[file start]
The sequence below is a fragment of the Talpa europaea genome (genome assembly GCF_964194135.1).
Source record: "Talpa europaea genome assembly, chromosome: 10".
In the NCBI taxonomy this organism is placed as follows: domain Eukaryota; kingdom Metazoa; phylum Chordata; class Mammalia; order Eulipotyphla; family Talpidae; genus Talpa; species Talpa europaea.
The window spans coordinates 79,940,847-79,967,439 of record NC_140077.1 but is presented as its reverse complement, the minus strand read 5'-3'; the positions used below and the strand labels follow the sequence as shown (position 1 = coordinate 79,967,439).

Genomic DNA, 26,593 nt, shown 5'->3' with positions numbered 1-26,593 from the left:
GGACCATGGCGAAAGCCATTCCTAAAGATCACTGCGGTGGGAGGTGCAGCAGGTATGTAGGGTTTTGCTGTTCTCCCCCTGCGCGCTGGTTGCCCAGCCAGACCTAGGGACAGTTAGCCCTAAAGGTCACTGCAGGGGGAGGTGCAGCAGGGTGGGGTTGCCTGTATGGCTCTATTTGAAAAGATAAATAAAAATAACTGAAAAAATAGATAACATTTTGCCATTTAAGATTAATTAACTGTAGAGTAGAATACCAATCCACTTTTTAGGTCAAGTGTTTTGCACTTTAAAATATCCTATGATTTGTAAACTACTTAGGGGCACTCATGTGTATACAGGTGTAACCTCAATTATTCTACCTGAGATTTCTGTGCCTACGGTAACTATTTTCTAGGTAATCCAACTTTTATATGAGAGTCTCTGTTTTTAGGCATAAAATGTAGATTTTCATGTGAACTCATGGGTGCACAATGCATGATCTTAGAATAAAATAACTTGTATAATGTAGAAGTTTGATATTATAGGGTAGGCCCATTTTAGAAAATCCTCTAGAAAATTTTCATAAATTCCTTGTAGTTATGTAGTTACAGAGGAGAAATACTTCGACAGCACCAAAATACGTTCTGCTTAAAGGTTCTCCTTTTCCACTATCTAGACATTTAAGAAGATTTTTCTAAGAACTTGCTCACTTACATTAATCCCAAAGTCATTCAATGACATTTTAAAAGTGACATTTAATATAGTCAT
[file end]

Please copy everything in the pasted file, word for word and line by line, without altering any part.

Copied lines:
The sequence below is a fragment of the Talpa europaea genome (genome assembly GCF_964194135.1).
Source record: "Talpa europaea genome assembly, chromosome: 10".
In the NCBI taxonomy this organism is placed as follows: domain Eukaryota; kingdom Metazoa; phylum Chordata; class Mammalia; order Eulipotyphla; family Talpidae; genus Talpa; species Talpa europaea.
The window spans coordinates 79,940,847-79,967,439 of record NC_140077.1 but is presented as its reverse complement, the minus strand read 5'-3'; the positions used below and the strand labels follow the sequence as shown (position 1 = coordinate 79,967,439).

Genomic DNA, 26,593 nt, shown 5'->3' with positions numbered 1-26,593 from the left:
GGACCATGGCGAAAGCCATTCCTAAAGATCACTGCGGTGGGAGGTGCAGCAGGTATGTAGGGTTTTGCTGTTCTCCCCCTGCGCGCTGGTTGCCCAGCCAGACCTAGGGACAGTTAGCCCTAAAGGTCACTGCAGGGGGAGGTGCAGCAGGGTGGGGTTGCCTGTATGGCTCTATTTGAAAAGATAAATAAAAATAACTGAAAAAATAGATAACATTTTGCCATTTAAGATTAATTAACTGTAGAGTAGAATACCAATCCACTTTTTAGGTCAAGTGTTTTGCACTTTAAAATATCCTATGATTTGTAAACTACTTAGGGGCACTCATGTGTATACAGGTGTAACCTCAATTATTCTACCTGAGATTTCTGTGCCTACGGTAACTATTTTCTAGGTAATCCAACTTTTATATGAGAGTCTCTGTTTTTAGGCATAAAATGTAGATTTTCATGTGAACTCATGGGTGCACAATGCATGATCTTAGAATAAAATAACTTGTATAATGTAGAAGTTTGATATTATAGGGTAGGCCCATTTTAGAAAATCCTCTAGAAAATTTTCATAAATTCCTTGTAGTTATGTAGTTACAGAGGAGAAATACTTCGACAGCACCAAAATACGTTCTGCTTAAAGGTTCTCCTTTTCCACTATCTAGACATTTAAGAAGATTTTTCTAAGAACTTGCTCACTTACATTAATCCCAAAGTCATTCAATGACATTTTAAAAGTGACATTTAATATAGTCAT